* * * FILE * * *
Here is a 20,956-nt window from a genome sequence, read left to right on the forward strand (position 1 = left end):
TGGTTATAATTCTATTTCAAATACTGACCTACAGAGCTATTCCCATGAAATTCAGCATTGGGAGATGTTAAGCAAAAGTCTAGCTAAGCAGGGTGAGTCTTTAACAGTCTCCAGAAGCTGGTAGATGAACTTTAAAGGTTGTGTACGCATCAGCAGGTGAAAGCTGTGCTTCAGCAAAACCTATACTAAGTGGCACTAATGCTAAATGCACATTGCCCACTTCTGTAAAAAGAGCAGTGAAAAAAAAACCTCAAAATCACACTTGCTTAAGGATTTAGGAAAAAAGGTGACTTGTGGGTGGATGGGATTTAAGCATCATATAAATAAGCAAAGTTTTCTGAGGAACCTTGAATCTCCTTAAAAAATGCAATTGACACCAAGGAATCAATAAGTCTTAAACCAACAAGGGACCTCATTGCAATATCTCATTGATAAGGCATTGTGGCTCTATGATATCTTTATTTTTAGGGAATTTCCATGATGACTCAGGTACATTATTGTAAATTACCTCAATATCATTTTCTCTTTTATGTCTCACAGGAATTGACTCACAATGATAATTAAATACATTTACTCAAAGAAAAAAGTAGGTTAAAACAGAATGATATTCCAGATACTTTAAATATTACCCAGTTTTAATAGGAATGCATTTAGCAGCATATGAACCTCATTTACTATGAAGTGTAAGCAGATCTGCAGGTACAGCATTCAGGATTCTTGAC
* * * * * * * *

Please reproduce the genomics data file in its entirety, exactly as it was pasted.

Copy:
Here is a 20,956-nt window from a genome sequence, read left to right on the forward strand (position 1 = left end):
TGGTTATAATTCTATTTCAAATACTGACCTACAGAGCTATTCCCATGAAATTCAGCATTGGGAGATGTTAAGCAAAAGTCTAGCTAAGCAGGGTGAGTCTTTAACAGTCTCCAGAAGCTGGTAGATGAACTTTAAAGGTTGTGTACGCATCAGCAGGTGAAAGCTGTGCTTCAGCAAAACCTATACTAAGTGGCACTAATGCTAAATGCACATTGCCCACTTCTGTAAAAAGAGCAGTGAAAAAAAAACCTCAAAATCACACTTGCTTAAGGATTTAGGAAAAAAGGTGACTTGTGGGTGGATGGGATTTAAGCATCATATAAATAAGCAAAGTTTTCTGAGGAACCTTGAATCTCCTTAAAAAATGCAATTGACACCAAGGAATCAATAAGTCTTAAACCAACAAGGGACCTCATTGCAATATCTCATTGATAAGGCATTGTGGCTCTATGATATCTTTATTTTTAGGGAATTTCCATGATGACTCAGGTACATTATTGTAAATTACCTCAATATCATTTTCTCTTTTATGTCTCACAGGAATTGACTCACAATGATAATTAAATACATTTACTCAAAGAAAAAAGTAGGTTAAAACAGAATGATATTCCAGATACTTTAAATATTACCCAGTTTTAATAGGAATGCATTTAGCAGCATATGAACCTCATTTACTATGAAGTGTAAGCAGATCTGCAGGTACAGCATTCAGGATTCTTGAC